In reality, many of our communications give them the opposite message. We are often not aware, unless we work very hard on this that many of the things that churches do during their services and many of the items printed in the bulletin scream "Insiders Only" to a visitor. If you find yourself protesting that statement, think about what communion means to a totally unchurched person, who (no disrespect intended) cannot figure out how little snacks of crackers and juice have anything to do with Jesus and Easter. Look at your bulletin announcements with the eyes of an unchurched person: what do invitations to Awanas, MOPS, Riptide, DRIVE, or Encounter (all real church programs) mean to them? If you don't make an effort to explain what these terms mean to a visitor, why would a visitor assume you want them to come back to church?
One more thing here: if the only time you send out an invitation to church is for the holidays, if they don't hear from you at other times, how do they know you want them to come to church at times other than holidays? If you only send them an invitation and they come to your church, but there is no follow up, the unspoken message is they came to the service and that's all you wanted them to do.
A simple solution: don't try to wow visitors, connect with them and pray for them
No matter what you do on Easter Sunday from the simple to the spectacular, don't assume that your Easter Service in and of itself will bring people back to church the following Sunday. One simple communication tool can greatly increase the chances of people returning and that tool is a Connection Card.
A connection card doesn't have to be fancy or complex, in fact, for it to be most effective for a special event, the more simple, the better. Based on the information collected from this card you can follow-up with emails and postcards to explain your church, ask if visitors have questions, and invite them to future events. You can also call it a Feedback Card, which sounds less threatening to some. The name however isn't nearly as important as that you use one.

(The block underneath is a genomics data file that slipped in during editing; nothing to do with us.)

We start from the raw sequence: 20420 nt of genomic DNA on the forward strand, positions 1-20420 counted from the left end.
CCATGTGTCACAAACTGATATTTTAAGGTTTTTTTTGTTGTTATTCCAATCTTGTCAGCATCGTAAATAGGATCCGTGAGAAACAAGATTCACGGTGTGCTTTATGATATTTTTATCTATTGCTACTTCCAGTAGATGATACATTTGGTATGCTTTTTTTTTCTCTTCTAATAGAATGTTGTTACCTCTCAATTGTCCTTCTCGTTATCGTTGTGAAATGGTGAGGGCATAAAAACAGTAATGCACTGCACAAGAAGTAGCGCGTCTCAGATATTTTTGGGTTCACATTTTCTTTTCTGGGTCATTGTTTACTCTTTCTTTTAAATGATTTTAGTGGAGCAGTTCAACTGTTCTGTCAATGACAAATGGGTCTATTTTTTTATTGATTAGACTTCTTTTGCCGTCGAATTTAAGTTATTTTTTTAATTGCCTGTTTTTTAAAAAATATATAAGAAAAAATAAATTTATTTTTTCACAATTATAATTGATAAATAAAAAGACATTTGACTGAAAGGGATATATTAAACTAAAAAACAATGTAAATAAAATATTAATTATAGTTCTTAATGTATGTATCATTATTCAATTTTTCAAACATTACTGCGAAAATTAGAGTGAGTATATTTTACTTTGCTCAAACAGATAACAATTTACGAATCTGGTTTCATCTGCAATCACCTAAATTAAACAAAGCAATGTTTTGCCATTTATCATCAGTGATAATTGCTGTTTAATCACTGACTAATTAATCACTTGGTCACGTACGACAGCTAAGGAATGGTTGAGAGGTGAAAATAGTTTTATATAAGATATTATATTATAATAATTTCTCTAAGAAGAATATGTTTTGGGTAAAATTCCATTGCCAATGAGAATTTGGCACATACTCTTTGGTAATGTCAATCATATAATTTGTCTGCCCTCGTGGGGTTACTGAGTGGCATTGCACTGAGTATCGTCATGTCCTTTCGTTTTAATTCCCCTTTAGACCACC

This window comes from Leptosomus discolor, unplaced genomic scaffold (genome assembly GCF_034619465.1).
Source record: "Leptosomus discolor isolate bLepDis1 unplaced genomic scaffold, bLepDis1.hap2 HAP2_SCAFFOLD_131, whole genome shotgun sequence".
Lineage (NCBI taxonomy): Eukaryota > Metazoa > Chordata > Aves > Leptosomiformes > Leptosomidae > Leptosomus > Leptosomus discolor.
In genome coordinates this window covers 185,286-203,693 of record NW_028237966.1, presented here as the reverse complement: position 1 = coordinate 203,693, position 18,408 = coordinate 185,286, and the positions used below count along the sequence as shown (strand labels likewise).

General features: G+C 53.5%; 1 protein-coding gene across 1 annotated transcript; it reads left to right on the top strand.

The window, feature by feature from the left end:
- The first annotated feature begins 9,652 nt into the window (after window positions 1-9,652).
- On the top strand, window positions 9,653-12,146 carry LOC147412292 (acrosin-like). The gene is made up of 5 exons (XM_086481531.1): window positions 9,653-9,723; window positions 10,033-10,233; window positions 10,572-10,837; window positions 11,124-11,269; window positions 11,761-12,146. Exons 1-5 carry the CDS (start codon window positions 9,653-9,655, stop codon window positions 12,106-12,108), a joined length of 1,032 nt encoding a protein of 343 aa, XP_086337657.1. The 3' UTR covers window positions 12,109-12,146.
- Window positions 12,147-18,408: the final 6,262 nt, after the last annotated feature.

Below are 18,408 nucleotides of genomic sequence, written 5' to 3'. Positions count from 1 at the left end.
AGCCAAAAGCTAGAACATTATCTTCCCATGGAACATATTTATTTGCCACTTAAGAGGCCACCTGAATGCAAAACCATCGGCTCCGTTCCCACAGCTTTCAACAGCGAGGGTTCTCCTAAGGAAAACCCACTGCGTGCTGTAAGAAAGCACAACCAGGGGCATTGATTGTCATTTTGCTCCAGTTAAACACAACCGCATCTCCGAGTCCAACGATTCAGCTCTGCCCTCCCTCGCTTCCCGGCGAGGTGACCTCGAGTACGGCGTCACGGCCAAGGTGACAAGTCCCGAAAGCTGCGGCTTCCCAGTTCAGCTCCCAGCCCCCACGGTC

Connection Cards are essential because you won't even know who is there and how to reach out if people don't fill out a Connection Card. These need to be a priority for you to make and to announce at the service. The book, Church Connection Cards, connect with visitors, grow your church, pastor your people, little cards, big results will give you detailed advice on how to make the most of them. CLICK HERE to go to the book on amazon.com where it's been the best seller of all our books.
Why ask for a prayer request on the Connection Card?
This is one of the most important parts of the card because it takes the card from being something that only benefits your church to a way that you can give back to the people who submit the card.
Very few people outside the church have someone who prays for them and yet many surveys show that people from all spiritual orientations believe in prayer.
To have a member of your prayer team follow-up with a personal email and tell the visitor that they were prayed for, ask about how they are doing, and offer to continue to pray regardless of whether the person visits the church or not is a powerful way to share the love of Jesus.
A set of Connection Cards for Effective Church Communication Members
Below is a set of Connection Cards ready to print and use. Below the pictures is a ZIP file that has both ready-to-print PDFs and editable MS Publisher files.
Click the following link to download the ZIP file of Connection Cards: Easter Feedback and Connection Cards
Any church from house church to mega-church can effectively use Communication Cards
You don't have to have lots of money, an incredible facility, or spectacular program to connect with people, this Easter or on any Sunday. Simply create a connection card, be intentional about how you present and collect them, respond promptly and personally with invitations to return and regarding prayer requests and people will come back to your church.